Brain Pickings

Posts Tagged ‘design’

19 NOVEMBER, 2009

Nonsequential Narratives: Hypertextual Books

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What your weapon of choice has to do with the evolution of storytelling.

Remember Choose Your Own Adventure gamebooks, the interactive fiction hit of the 80’s? Designer Christian Swinehart is dissecting the genre in CYOA — an incredibly ambitious atomic-level structural analysis of a dataset of 12 such books, visualizing all the possible reader paths within the narrative.

The color-coded visualizations divide the plot of each book into different structural elements and groups based on the number of choices offered and how positive or negative the story ending is. The twelve books are then laid out chronologically, each arranged into rows of ten pages to better reveal their structural patterns. You can even explore each of the narratives as an animated visualization.

This visual dissection of literature reminds us of Stefanie Posavec’s Writing Without Words, though Swinehart’s approach is much less abstract and far more technically elaborate.

While CYOA books may seem like a fad of the past, they’re actually an early example of much of the non-linear storytelling and interactive narratives that take place on the web today — jumping around book pages, constructing your own story, is a lot like exploring a blog through its tag cloud rather than reading the entries sequentially, or skimming your RSS reader with articles from different publishers showing up in a shared timeline, or just hopping around your countless browser tabs.

What makes Swinehart’s CYOA visualizations noteworthy is that they offer insight not only into the structural patterns of the genre, but also into its evolution, revealing a gradual decline in possible endings — the earlier books show a colorful mix of reds and oranges, the middle of the story outcome polarity spectrum, while in the later ones a single favorable ending, in yellow or blue, tends to emerge.

And we hope this isn’t a prophetic metaphor for where the evolution of modern storytelling is headed — but we have to agree with artist and explorer Jonathan Harris, who has spoken up against the sad homogenization of the web. In an era where anyone can be the co-creator of our collective story, it’s all the more important to preserve the authenticity of voices and the diversity of proverbial “reader paths.”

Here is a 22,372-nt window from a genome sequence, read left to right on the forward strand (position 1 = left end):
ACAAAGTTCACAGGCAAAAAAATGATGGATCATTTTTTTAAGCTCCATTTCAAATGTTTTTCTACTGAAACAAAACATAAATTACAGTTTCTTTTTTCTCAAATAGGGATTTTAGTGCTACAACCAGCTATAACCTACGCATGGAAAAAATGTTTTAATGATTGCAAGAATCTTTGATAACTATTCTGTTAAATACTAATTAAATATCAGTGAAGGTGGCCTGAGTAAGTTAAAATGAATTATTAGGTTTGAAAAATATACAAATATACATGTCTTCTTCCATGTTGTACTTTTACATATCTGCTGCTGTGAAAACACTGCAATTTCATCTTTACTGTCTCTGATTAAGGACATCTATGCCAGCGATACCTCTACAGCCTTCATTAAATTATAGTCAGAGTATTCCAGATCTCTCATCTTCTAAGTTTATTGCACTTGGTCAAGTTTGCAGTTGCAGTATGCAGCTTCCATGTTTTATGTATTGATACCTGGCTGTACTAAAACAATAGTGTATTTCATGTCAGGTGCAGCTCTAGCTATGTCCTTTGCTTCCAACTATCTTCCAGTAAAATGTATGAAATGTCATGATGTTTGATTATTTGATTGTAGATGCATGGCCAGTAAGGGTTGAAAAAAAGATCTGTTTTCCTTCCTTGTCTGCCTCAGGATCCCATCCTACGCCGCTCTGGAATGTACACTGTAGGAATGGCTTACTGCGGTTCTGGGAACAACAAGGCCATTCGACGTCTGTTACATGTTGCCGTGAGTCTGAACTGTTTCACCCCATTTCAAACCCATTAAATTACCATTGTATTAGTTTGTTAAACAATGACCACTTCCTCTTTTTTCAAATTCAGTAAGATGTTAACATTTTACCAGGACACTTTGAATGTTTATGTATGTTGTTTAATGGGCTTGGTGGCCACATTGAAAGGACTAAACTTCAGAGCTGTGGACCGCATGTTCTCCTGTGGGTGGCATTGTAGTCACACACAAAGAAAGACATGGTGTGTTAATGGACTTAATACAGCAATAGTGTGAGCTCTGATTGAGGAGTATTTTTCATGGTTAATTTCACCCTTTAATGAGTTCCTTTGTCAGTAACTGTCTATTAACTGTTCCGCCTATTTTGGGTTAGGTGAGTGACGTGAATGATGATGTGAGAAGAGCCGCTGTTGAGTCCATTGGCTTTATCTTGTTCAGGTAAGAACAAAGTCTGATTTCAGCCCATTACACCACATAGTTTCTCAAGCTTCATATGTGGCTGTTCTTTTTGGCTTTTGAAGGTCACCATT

Explore CYOA and think about the endings you’re choosing for your own stories through the kinds of content and narratives you engage with daily, both online and off.

via Information Aesthetics

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16 NOVEMBER, 2009

Ed Emberley’s Make a World: The Film

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What alligators from 1972 have to do with the visual culture of modern design.

In 1972, iconic illustrator Ed Emberley published Make a World — a seemingly simple yet tremendously influential 32-page book, filled with 400 priceless illustrations that taught children how to draw anything and everything, from alligators to zeppelins. It shaped the visual culture of an entire generation of artists, designers and casual art-dabblers, democratizing aesthetic perception and practice.

This year, a collective of dedicated enthusiasts is working on Make a World: The Film — an independent documentary about the life and magic of Ed Emberley.

One of the project’s goals is to crowdsource stories, drawings and sketches inspired by Emberley’s work — so if you have one, email it to the filmmakers.

And like any grassroots art and culture project, the film could use some help from like-minded Emberley evangelists — you can get involved by donating money or your professional services, support the film by buying one of these gorgeous t-shirts from their store, and follow the project on Twitter.

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13 NOVEMBER, 2009

A Metaphor for Creativity: 5 Shapes, 3520 Artworks

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Why ideas are like pieces of leather and what sneakers have to do with your capacity for creativity.

We believe creativity is all about innovative ways of combining the existing ideas, skills and pieces of inspiration that live in your mental pool of resources. (And we make it our mission to continuously fill that mental pool of yours with fascinating bits of diverse and eclectic brilliance.)

Which is why we love the concept behind Hayworth Mid II, the latest line of limited-edition sneakers by Y-3, in collaboration with graffiti artist Momo.

The idea is brilliantly simple — Momo cut five double-sided shapes, combinable into 3520 artworks by changing up their layered order on a nail. (Well, technically, there are 3840 possible combinations, but 320 of them become redundant when the ring, the smallest shape, becomes obscured by one of the larger shapes.)

Y-3 only produced 350 pairs of sneakers, so each was technically unique, but this sort of semi-customization raises an interesting question: Can we really automatize customization while still maintaining its psychological and conceptual appeal?

In a way, ideas are like these shape combinations — except only a fraction of the combinations are truly great ideas. Which is why it’s so important to build a vast pool of mental “shapes” — thoughts and memories and pieces of inspiration — combinable in near-infinite ways into new ideas, thus maximizing the drops of brilliance within that sea of possibility. And there’s no better way to do that than by growing indiscriminate curiosity about the eclectic interestingness of culture.

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